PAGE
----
Maybe the rather large reach for the indicators on the GS8 has just made me somewhat lazy. I do indicate back in when there is any chance that the signal will be seen and it is of some use.

    3. Undertaking on 3 lane motorways
    Come on you must have? I'll put my hand up.
    Again I spend a lot of time in Spain where this seems to be a little more accepted on occasion and especially on certain roads.
    When? Numpty in lane 2 or 3 no other traffic around for miles. I think GPS and lane assist function may have a role here. It's great being in the correct lane but 5 miles early?
    How do you deal with this? Are you a flasher? Beeper? Tailgater? Pull of at next opportunity and go for coffee? Hold back and wait hoping numpty just might look in the mirror in the next 15 minutes?
    I give everyone the chance, I hold back, assess their road position and what they might be thinking or experiencing. But after about 3 minutes of no action with my indicator on signalling my intention and following at safe distance I'm done. If they are lane 3, mirror and shoulder checks complete and all is clear I heading for lane 1 to pass at speed but still ready for them to make a last minute decision to regain the position they should've been. I'm safe and getting away from them but I know I've broken the law by doing this.

    4. Being cut up.
    They love this in Spain. Miles of motorway nothing ahead or behind until someone overtakes you and decides to cut in 30 feet ahead when they've passed. Priceless. By default in a car I try never to come back in as minimum until I have clear view of them in my rear mirror and they are continuing to get smaller, if there's nothing behind me (tailgater) I'll go for miles before I regain ahead of them. Why pull in so early? Especially in the rain! There is no reason, as I don't think there is anything you can do as the overtaken other than immediately increase distance ahead of you and look for all the escape routes when they have to brake or take avoiding action themselves.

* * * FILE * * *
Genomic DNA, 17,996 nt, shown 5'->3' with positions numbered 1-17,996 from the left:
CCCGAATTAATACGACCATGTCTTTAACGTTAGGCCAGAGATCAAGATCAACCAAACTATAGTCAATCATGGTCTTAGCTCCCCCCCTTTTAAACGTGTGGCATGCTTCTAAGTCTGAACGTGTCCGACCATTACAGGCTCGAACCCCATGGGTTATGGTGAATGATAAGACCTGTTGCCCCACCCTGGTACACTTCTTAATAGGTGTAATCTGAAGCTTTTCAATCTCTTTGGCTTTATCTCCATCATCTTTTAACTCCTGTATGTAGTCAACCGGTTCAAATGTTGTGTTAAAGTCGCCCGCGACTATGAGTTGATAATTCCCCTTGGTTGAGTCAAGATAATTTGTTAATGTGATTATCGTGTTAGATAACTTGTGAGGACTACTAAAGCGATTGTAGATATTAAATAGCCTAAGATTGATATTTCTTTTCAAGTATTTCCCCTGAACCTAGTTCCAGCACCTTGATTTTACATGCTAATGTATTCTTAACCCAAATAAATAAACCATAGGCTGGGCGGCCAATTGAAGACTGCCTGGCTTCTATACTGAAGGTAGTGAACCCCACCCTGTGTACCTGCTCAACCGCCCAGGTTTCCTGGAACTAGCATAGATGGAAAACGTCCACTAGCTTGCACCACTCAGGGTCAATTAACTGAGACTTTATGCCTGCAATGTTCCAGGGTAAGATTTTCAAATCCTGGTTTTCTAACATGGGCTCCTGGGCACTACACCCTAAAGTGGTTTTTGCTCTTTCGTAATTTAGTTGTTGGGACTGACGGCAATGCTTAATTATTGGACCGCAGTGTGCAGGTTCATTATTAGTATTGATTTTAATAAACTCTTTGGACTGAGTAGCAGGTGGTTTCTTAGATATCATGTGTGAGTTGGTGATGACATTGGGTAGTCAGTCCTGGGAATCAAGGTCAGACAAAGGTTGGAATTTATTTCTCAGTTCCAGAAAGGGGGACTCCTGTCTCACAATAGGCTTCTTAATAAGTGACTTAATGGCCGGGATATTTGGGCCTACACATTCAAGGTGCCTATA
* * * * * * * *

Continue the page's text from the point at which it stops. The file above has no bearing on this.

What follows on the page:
Hope you may sympathise a little with the above novice observations or have your own experienced comments to add. I'd like to hear any more of your own pet hates that may cause you to cross the line of the law.

    If you haven't been there Valencians at traffic lights seem to depart about 5 seconds before the light goes green! It's unlike any other Spanish city I've ridden in. Therefore I suggest don't be at the front of queue especially lanes 2 and 3. Lane 1 but still geared and ready to go for the nearest escape if required is my advice.

    Regards

    Fez


    Numpty
    Scottish usage:
    a) Someone who (sometimes unwittingly) by speech or action demonstrates a lack of knowledge or misconception of a particular subject or situation to the amusement of others.

    b) A good humoured admonition, a term of endearment

    c) A reckless, absent minded or unwise person
    a) "No. That wisnae wit she meant, ya big numpty!"

    b) i.e. "Silly billy", "You big dafty"

    c) "That numpty's driving with no lights on!"

  2. #2